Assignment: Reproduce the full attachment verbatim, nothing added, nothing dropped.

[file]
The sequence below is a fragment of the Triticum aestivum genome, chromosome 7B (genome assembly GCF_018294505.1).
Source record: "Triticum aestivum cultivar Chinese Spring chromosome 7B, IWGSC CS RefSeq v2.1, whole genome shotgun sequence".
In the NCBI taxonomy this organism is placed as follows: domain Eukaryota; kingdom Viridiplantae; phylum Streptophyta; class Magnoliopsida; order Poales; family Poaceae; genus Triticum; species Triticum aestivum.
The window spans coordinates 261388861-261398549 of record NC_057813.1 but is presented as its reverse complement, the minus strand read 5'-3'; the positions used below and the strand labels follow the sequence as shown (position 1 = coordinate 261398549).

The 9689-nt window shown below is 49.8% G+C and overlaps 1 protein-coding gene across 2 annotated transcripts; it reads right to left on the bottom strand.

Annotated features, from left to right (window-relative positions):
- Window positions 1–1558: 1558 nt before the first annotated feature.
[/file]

The sequence below is a fragment of the Triticum aestivum genome, chromosome 7B (genome assembly GCF_018294505.1).
Source record: "Triticum aestivum cultivar Chinese Spring chromosome 7B, IWGSC CS RefSeq v2.1, whole genome shotgun sequence".
In the NCBI taxonomy this organism is placed as follows: domain Eukaryota; kingdom Viridiplantae; phylum Streptophyta; class Magnoliopsida; order Poales; family Poaceae; genus Triticum; species Triticum aestivum.
The window spans coordinates 261388861-261398549 of record NC_057813.1 but is presented as its reverse complement, the minus strand read 5'-3'; the positions used below and the strand labels follow the sequence as shown (position 1 = coordinate 261398549).

The 9689-nt window shown below is 49.8% G+C and overlaps 1 protein-coding gene across 2 annotated transcripts; it reads right to left on the bottom strand.

Annotated features, from left to right (window-relative positions):
- Window positions 1–1558: 1558 nt before the first annotated feature.